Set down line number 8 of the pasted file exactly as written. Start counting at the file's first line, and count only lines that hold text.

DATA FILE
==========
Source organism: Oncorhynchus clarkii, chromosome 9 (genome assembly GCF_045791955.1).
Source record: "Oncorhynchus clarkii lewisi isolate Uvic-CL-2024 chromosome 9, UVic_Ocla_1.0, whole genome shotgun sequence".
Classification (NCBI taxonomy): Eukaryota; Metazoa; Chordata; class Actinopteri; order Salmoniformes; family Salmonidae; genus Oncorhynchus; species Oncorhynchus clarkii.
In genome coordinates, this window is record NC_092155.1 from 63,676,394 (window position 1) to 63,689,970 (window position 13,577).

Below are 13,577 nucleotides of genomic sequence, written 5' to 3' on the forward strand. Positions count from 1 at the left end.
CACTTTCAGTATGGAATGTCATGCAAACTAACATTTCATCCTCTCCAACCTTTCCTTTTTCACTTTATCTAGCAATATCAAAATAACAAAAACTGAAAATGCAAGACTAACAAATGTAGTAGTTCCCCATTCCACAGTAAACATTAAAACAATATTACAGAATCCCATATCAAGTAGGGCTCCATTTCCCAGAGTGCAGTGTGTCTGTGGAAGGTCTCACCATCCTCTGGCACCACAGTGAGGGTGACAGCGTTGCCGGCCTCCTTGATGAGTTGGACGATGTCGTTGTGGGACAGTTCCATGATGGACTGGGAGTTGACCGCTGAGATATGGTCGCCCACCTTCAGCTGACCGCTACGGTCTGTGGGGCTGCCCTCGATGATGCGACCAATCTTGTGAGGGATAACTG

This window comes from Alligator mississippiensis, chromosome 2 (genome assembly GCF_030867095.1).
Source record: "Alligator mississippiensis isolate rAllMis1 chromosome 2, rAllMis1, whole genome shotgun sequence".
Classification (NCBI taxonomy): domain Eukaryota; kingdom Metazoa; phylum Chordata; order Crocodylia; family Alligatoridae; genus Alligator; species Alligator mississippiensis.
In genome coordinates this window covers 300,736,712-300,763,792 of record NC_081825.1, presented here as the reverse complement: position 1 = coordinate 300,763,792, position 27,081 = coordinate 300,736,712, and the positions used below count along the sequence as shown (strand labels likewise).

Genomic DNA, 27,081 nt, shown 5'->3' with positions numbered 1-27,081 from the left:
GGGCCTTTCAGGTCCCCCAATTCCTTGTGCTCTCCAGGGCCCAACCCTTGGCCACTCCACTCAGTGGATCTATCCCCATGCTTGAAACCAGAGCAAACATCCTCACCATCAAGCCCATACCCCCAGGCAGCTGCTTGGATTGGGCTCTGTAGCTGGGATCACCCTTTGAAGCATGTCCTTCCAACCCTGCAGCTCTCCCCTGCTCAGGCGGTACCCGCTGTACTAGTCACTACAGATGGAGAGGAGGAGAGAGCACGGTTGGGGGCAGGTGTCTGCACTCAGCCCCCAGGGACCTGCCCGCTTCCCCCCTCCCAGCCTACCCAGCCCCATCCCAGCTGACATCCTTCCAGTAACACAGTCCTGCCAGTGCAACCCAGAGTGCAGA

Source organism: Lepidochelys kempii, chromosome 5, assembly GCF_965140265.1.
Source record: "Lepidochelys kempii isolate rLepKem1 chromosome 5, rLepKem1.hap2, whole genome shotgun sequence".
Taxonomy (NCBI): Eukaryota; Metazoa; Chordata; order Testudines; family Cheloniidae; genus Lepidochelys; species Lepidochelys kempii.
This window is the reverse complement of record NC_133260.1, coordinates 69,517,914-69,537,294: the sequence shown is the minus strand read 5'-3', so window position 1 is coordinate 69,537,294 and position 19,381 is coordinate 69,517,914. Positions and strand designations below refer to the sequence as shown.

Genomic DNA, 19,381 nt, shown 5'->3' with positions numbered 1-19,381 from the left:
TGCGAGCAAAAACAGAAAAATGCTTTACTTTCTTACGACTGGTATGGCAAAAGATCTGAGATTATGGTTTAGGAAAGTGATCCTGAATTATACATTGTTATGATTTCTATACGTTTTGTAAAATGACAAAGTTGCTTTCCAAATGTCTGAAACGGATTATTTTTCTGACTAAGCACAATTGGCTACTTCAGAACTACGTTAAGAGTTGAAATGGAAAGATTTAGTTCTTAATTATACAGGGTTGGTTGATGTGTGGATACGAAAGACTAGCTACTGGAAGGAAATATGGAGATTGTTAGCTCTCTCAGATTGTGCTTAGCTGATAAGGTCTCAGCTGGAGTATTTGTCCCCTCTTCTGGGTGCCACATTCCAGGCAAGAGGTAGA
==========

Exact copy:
Source record: "Alligator mississippiensis isolate rAllMis1 chromosome 2, rAllMis1, whole genome shotgun sequence".